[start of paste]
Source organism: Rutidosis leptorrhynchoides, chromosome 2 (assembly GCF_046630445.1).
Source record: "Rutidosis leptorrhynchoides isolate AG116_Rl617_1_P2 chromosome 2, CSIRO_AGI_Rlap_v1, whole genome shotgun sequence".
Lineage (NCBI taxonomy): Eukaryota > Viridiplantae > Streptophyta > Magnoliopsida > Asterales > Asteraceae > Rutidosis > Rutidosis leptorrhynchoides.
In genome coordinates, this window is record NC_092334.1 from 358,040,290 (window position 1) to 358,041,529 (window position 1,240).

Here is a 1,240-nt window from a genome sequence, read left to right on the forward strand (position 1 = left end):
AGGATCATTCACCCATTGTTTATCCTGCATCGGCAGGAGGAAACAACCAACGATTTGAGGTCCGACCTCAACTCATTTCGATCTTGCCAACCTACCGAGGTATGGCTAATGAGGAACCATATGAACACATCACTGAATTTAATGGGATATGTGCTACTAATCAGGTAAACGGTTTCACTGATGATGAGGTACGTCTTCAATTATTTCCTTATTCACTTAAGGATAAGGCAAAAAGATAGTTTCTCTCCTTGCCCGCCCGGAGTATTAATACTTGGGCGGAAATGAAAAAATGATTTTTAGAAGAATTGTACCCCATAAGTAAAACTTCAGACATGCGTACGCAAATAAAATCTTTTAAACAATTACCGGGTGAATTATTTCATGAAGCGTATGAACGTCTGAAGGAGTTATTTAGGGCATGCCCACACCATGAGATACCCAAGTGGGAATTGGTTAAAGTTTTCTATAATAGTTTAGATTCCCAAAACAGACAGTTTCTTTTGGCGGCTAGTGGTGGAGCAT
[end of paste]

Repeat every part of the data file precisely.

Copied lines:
Source organism: Rutidosis leptorrhynchoides, chromosome 2 (assembly GCF_046630445.1).
Source record: "Rutidosis leptorrhynchoides isolate AG116_Rl617_1_P2 chromosome 2, CSIRO_AGI_Rlap_v1, whole genome shotgun sequence".
Lineage (NCBI taxonomy): Eukaryota > Viridiplantae > Streptophyta > Magnoliopsida > Asterales > Asteraceae > Rutidosis > Rutidosis leptorrhynchoides.
In genome coordinates, this window is record NC_092334.1 from 358,040,290 (window position 1) to 358,041,529 (window position 1,240).

Here is a 1,240-nt window from a genome sequence, read left to right on the forward strand (position 1 = left end):
AGGATCATTCACCCATTGTTTATCCTGCATCGGCAGGAGGAAACAACCAACGATTTGAGGTCCGACCTCAACTCATTTCGATCTTGCCAACCTACCGAGGTATGGCTAATGAGGAACCATATGAACACATCACTGAATTTAATGGGATATGTGCTACTAATCAGGTAAACGGTTTCACTGATGATGAGGTACGTCTTCAATTATTTCCTTATTCACTTAAGGATAAGGCAAAAAGATAGTTTCTCTCCTTGCCCGCCCGGAGTATTAATACTTGGGCGGAAATGAAAAAATGATTTTTAGAAGAATTGTACCCCATAAGTAAAACTTCAGACATGCGTACGCAAATAAAATCTTTTAAACAATTACCGGGTGAATTATTTCATGAAGCGTATGAACGTCTGAAGGAGTTATTTAGGGCATGCCCACACCATGAGATACCCAAGTGGGAATTGGTTAAAGTTTTCTATAATAGTTTAGATTCCCAAAACAGACAGTTTCTTTTGGCGGCTAGTGGTGGAGCAT